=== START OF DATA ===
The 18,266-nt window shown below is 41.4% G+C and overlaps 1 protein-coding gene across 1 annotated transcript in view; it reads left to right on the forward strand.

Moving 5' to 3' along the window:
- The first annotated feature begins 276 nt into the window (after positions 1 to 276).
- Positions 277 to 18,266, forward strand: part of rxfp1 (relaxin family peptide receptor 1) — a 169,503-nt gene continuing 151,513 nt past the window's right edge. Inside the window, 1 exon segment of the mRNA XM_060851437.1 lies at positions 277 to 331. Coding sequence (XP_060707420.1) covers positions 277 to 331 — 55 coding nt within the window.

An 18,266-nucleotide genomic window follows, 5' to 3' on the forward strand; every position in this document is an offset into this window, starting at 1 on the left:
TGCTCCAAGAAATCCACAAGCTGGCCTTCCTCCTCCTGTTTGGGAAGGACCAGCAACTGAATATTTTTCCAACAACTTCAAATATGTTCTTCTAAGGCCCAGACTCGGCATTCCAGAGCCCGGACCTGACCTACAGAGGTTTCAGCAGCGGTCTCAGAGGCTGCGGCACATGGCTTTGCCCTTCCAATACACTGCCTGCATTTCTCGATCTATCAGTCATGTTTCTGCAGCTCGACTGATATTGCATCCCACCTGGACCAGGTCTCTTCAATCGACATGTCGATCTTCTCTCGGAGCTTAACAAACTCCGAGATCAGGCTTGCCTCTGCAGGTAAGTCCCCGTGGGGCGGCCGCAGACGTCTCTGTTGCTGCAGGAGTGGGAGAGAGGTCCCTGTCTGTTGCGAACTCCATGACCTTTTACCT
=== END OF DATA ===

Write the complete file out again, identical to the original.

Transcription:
The 18,266-nt window shown below is 41.4% G+C and overlaps 1 protein-coding gene across 1 annotated transcript in view; it reads left to right on the forward strand.

Moving 5' to 3' along the window:
- The first annotated feature begins 276 nt into the window (after positions 1 to 276).
- Positions 277 to 18,266, forward strand: part of rxfp1 (relaxin family peptide receptor 1) — a 169,503-nt gene continuing 151,513 nt past the window's right edge. Inside the window, 1 exon segment of the mRNA XM_060851437.1 lies at positions 277 to 331. Coding sequence (XP_060707420.1) covers positions 277 to 331 — 55 coding nt within the window.

An 18,266-nucleotide genomic window follows, 5' to 3' on the forward strand; every position in this document is an offset into this window, starting at 1 on the left:
TGCTCCAAGAAATCCACAAGCTGGCCTTCCTCCTCCTGTTTGGGAAGGACCAGCAACTGAATATTTTTCCAACAACTTCAAATATGTTCTTCTAAGGCCCAGACTCGGCATTCCAGAGCCCGGACCTGACCTACAGAGGTTTCAGCAGCGGTCTCAGAGGCTGCGGCACATGGCTTTGCCCTTCCAATACACTGCCTGCATTTCTCGATCTATCAGTCATGTTTCTGCAGCTCGACTGATATTGCATCCCACCTGGACCAGGTCTCTTCAATCGACATGTCGATCTTCTCTCGGAGCTTAACAAACTCCGAGATCAGGCTTGCCTCTGCAGGTAAGTCCCCGTGGGGCGGCCGCAGACGTCTCTGTTGCTGCAGGAGTGGGAGAGAGGTCCCTGTCTGTTGCGAACTCCATGACCTTTTACCT